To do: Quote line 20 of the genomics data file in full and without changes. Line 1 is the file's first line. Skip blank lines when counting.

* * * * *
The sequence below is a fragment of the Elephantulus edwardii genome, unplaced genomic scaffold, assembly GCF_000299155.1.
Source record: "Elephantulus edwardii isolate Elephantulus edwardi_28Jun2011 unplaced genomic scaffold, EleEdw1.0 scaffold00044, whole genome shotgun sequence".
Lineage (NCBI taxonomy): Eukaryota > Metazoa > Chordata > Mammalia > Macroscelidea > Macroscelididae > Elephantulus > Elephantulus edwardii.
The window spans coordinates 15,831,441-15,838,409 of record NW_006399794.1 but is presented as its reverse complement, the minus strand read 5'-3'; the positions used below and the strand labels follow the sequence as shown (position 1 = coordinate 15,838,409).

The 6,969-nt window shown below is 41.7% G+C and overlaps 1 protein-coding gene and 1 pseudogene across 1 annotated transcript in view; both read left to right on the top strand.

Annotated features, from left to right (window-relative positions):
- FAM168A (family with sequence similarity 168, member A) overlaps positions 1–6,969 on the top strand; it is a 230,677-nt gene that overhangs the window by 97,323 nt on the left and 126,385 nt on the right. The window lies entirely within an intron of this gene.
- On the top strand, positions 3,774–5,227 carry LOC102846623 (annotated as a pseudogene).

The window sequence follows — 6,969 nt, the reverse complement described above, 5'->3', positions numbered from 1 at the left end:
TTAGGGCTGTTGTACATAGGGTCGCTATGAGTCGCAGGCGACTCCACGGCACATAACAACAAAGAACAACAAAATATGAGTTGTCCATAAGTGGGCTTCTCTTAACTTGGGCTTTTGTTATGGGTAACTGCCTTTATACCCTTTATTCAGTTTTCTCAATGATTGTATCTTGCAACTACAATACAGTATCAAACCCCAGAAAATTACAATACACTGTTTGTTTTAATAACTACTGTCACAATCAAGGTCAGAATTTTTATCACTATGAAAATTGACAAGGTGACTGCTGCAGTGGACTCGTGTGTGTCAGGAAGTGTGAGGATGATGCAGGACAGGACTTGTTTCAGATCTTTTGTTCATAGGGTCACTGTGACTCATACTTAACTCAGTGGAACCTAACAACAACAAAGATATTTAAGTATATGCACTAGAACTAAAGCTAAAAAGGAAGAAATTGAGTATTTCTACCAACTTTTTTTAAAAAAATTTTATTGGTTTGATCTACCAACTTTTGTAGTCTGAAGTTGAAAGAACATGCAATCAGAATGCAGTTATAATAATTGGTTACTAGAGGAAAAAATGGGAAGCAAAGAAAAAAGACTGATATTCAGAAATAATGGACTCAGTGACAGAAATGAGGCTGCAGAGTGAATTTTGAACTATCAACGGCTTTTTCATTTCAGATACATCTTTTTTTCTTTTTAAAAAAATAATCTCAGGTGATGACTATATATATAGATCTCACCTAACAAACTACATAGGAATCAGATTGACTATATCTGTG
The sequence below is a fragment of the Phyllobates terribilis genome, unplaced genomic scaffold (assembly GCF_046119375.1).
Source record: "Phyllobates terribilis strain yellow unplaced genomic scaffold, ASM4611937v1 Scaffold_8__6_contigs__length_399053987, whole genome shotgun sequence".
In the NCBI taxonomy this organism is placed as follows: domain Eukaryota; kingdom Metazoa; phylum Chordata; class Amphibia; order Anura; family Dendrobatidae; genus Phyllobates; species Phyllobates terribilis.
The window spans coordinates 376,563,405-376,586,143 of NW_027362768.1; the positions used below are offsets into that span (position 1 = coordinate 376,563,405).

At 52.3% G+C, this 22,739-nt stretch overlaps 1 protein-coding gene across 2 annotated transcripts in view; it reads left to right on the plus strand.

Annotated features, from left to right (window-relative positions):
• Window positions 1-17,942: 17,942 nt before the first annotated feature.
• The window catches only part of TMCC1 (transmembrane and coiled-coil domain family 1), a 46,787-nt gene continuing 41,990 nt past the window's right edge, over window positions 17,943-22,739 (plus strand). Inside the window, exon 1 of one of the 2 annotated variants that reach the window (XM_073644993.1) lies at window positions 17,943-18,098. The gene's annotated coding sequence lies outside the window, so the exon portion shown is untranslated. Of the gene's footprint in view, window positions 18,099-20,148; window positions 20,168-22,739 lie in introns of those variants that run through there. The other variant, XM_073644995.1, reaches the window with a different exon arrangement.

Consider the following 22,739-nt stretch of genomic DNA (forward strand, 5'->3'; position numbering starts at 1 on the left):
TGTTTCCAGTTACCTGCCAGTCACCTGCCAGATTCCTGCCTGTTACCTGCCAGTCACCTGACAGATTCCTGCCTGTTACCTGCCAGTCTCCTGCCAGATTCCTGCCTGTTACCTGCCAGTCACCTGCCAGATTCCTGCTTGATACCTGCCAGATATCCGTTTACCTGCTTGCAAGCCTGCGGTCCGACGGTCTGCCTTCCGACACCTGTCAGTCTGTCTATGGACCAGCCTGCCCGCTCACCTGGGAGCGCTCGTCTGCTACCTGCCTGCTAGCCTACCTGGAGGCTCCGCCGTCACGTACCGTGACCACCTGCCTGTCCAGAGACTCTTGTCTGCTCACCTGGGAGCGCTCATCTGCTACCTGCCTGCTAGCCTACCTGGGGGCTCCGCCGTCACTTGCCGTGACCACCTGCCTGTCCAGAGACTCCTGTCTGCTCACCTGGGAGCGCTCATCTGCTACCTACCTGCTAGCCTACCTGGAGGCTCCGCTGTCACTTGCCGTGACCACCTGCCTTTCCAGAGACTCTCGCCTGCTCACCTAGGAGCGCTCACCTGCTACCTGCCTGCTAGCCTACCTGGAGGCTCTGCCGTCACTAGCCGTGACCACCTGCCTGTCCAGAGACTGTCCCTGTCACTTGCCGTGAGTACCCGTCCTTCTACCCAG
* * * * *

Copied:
TGTTTCCAGTTACCTGCCAGTCACCTGCCAGATTCCTGCCTGTTACCTGCCAGTCACCTGACAGATTCCTGCCTGTTACCTGCCAGTCTCCTGCCAGATTCCTGCCTGTTACCTGCCAGTCACCTGCCAGATTCCTGCTTGATACCTGCCAGATATCCGTTTACCTGCTTGCAAGCCTGCGGTCCGACGGTCTGCCTTCCGACACCTGTCAGTCTGTCTATGGACCAGCCTGCCCGCTCACCTGGGAGCGCTCGTCTGCTACCTGCCTGCTAGCCTACCTGGAGGCTCCGCCGTCACGTACCGTGACCACCTGCCTGTCCAGAGACTCTTGTCTGCTCACCTGGGAGCGCTCATCTGCTACCTGCCTGCTAGCCTACCTGGGGGCTCCGCCGTCACTTGCCGTGACCACCTGCCTGTCCAGAGACTCCTGTCTGCTCACCTGGGAGCGCTCATCTGCTACCTACCTGCTAGCCTACCTGGAGGCTCCGCTGTCACTTGCCGTGACCACCTGCCTTTCCAGAGACTCTCGCCTGCTCACCTAGGAGCGCTCACCTGCTACCTGCCTGCTAGCCTACCTGGAGGCTCTGCCGTCACTAGCCGTGACCACCTGCCTGTCCAGAGACTGTCCCTGTCACTTGCCGTGAGTACCCGTCCTTCTACCCAG